The game materials for Kaliningrad 2017 are complete and are available for reproduction upon request. These materials include the rules, maps, game markers, player aides, and player team goals and descriptions.

 * * *

[1] Apart from numerous playtests at the US Army War College, Kaliningrad 2017 has also undergone testing at the National Defense University and the Defence Science and Technology Laboratory of the UK MoD, and has been furnished to the NATO Defense College in Rome, Italy, the US Naval Postgraduate school in Monterey, CA, the Massachusetts National Guard, and individuals in the United States and Europe. For more on the design and playtesting of Kaliningrad 2017, see the earlier July 2016 article in PAXsims: Kaliningrad 2017 playtest at NDU.

[2] Subject matter experts from across the Army War College assisted in the game and the three rehearsals. Participants included: LTC David Barsness, LTC James DiCrocco, LTC John Mowchan, LTC Jurgen Prandtner (German Army), Dr. Ray Millen and Dr. Christopher Bolan. COL TJ Moffatt and Dr. Jeff Troxell observed the execution. LTC Joseph Chretien and Michelle Angert (intern) of the Center for Strategic Leadership facilitated.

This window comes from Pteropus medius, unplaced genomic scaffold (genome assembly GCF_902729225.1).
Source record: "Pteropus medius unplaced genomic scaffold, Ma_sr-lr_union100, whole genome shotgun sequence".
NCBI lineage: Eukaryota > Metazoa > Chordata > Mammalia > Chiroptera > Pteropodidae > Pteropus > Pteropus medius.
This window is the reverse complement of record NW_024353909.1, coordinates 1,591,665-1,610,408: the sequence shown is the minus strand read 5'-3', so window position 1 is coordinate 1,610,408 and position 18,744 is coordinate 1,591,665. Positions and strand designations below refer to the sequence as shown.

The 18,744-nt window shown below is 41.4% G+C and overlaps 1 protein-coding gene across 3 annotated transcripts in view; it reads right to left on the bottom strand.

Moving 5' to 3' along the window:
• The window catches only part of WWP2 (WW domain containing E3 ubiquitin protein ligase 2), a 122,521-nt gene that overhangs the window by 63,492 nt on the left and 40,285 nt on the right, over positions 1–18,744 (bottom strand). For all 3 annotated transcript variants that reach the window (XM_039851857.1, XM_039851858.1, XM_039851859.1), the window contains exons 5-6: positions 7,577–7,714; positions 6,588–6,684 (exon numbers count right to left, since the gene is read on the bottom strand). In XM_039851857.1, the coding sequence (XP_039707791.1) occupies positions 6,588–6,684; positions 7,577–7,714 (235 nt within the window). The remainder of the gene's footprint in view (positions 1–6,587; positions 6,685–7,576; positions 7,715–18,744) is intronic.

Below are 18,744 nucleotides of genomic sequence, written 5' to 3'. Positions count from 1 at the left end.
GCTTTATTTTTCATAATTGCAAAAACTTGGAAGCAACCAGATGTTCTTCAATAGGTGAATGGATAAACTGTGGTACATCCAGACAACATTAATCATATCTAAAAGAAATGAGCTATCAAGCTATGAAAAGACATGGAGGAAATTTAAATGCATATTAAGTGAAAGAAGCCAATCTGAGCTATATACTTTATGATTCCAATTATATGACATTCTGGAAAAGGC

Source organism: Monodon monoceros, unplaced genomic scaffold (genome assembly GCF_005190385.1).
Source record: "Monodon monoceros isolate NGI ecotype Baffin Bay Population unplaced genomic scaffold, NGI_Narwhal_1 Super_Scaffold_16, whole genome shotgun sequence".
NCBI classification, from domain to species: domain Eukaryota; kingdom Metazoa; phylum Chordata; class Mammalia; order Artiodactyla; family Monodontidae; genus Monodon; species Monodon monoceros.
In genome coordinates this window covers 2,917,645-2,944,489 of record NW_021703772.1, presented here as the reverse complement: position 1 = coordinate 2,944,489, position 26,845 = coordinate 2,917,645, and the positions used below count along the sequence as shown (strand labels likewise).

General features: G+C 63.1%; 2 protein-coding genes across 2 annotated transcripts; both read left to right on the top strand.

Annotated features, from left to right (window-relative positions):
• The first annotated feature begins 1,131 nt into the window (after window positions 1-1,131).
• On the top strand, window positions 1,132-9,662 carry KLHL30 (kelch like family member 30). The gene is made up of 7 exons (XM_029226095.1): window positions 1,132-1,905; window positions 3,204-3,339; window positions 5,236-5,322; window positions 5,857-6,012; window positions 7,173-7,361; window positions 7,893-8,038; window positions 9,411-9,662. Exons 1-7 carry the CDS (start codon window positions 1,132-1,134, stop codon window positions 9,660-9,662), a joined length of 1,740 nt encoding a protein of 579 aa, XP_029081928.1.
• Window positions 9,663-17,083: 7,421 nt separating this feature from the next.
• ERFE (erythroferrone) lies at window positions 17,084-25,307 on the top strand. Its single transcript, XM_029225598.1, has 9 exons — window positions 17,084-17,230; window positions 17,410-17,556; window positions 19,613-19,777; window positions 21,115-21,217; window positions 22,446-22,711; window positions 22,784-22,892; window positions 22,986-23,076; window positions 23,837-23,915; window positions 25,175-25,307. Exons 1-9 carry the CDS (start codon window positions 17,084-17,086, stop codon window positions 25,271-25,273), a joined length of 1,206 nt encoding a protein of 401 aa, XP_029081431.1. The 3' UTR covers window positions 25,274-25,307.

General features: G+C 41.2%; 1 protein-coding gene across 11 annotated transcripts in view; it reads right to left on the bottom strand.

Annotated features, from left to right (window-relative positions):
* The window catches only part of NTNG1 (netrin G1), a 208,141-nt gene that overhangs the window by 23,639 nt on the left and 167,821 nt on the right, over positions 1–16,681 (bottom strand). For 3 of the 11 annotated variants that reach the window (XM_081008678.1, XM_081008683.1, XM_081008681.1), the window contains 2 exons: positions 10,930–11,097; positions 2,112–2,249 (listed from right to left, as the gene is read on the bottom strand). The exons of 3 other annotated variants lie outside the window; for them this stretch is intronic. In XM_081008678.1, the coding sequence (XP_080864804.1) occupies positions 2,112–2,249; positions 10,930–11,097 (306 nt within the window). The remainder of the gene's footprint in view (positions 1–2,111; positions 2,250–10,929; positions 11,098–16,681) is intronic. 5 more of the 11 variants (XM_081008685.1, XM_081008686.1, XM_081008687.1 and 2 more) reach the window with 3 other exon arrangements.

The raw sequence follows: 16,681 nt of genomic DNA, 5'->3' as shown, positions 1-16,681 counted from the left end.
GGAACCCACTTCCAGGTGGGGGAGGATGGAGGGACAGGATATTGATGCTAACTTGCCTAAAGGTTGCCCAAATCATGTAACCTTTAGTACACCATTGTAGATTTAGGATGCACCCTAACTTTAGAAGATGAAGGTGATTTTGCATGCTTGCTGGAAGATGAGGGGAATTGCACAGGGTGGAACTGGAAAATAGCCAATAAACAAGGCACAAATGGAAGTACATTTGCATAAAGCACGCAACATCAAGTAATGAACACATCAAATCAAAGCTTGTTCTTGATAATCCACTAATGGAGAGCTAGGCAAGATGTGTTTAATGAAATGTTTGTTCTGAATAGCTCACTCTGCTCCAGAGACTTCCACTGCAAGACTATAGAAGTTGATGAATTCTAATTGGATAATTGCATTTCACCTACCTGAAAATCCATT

Kaliningrad 2017 playtest at NDU

The following item has been contributed by LTC David Barsness, a game designer assigned to the Strategic Simulations Division, Center for Strategic Leadership, U.S. Army War College, in Carlisle, PA. He can be reached at: david.a.barsness.mil@mail.mil.

The views expressed in this article are those of the authors and do not necessarily reflect the official policy of the Department of the Army, Department of Defense, or the U.S. Government.


 

Kalingrad

Map for the Kalingrad 2017 matrix game.

 

“Is it already 4 p.m.?” quipped Dr. Callie Le Renard of the National Defense University’s Center for Applied Strategic Learning (CASL), three hours into playtesting Kaliningrad 2017. Time often passes with uncommon haste while playing such free-form “Matrix” games. Nearly another three hours would transpire before the last of her fellow playtesters, Major Geoffrey Brown, Hyong Lee, Luke Nicastro, Ian Platz, Timothy Wilkie, and student interns Christopher Chen and Daniel Matsumoto, called it quits for the evening.